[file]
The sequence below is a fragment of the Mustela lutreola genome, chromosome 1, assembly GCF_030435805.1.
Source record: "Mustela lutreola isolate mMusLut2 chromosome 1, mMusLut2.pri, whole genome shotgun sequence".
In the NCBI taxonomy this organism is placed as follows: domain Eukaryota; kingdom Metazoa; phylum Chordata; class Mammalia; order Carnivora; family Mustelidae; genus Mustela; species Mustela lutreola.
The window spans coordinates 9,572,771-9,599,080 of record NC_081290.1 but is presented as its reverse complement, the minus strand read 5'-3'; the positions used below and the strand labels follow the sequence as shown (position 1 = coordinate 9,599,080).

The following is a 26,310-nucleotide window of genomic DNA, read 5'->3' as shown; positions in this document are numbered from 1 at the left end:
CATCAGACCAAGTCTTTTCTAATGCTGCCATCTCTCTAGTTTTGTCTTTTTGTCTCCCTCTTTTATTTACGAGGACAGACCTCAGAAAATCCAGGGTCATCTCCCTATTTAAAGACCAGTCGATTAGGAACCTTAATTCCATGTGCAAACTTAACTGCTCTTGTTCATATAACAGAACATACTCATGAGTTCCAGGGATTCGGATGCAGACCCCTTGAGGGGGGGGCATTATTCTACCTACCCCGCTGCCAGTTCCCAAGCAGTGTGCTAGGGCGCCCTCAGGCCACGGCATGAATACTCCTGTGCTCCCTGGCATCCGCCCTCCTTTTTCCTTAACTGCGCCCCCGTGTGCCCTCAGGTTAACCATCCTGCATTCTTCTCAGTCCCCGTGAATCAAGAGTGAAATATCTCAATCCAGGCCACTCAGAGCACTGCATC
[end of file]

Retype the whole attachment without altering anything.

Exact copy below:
The sequence below is a fragment of the Mustela lutreola genome, chromosome 1, assembly GCF_030435805.1.
Source record: "Mustela lutreola isolate mMusLut2 chromosome 1, mMusLut2.pri, whole genome shotgun sequence".
In the NCBI taxonomy this organism is placed as follows: domain Eukaryota; kingdom Metazoa; phylum Chordata; class Mammalia; order Carnivora; family Mustelidae; genus Mustela; species Mustela lutreola.
The window spans coordinates 9,572,771-9,599,080 of record NC_081290.1 but is presented as its reverse complement, the minus strand read 5'-3'; the positions used below and the strand labels follow the sequence as shown (position 1 = coordinate 9,599,080).

The following is a 26,310-nucleotide window of genomic DNA, read 5'->3' as shown; positions in this document are numbered from 1 at the left end:
CATCAGACCAAGTCTTTTCTAATGCTGCCATCTCTCTAGTTTTGTCTTTTTGTCTCCCTCTTTTATTTACGAGGACAGACCTCAGAAAATCCAGGGTCATCTCCCTATTTAAAGACCAGTCGATTAGGAACCTTAATTCCATGTGCAAACTTAACTGCTCTTGTTCATATAACAGAACATACTCATGAGTTCCAGGGATTCGGATGCAGACCCCTTGAGGGGGGGGCATTATTCTACCTACCCCGCTGCCAGTTCCCAAGCAGTGTGCTAGGGCGCCCTCAGGCCACGGCATGAATACTCCTGTGCTCCCTGGCATCCGCCCTCCTTTTTCCTTAACTGCGCCCCCGTGTGCCCTCAGGTTAACCATCCTGCATTCTTCTCAGTCCCCGTGAATCAAGAGTGAAATATCTCAATCCAGGCCACTCAGAGCACTGCATC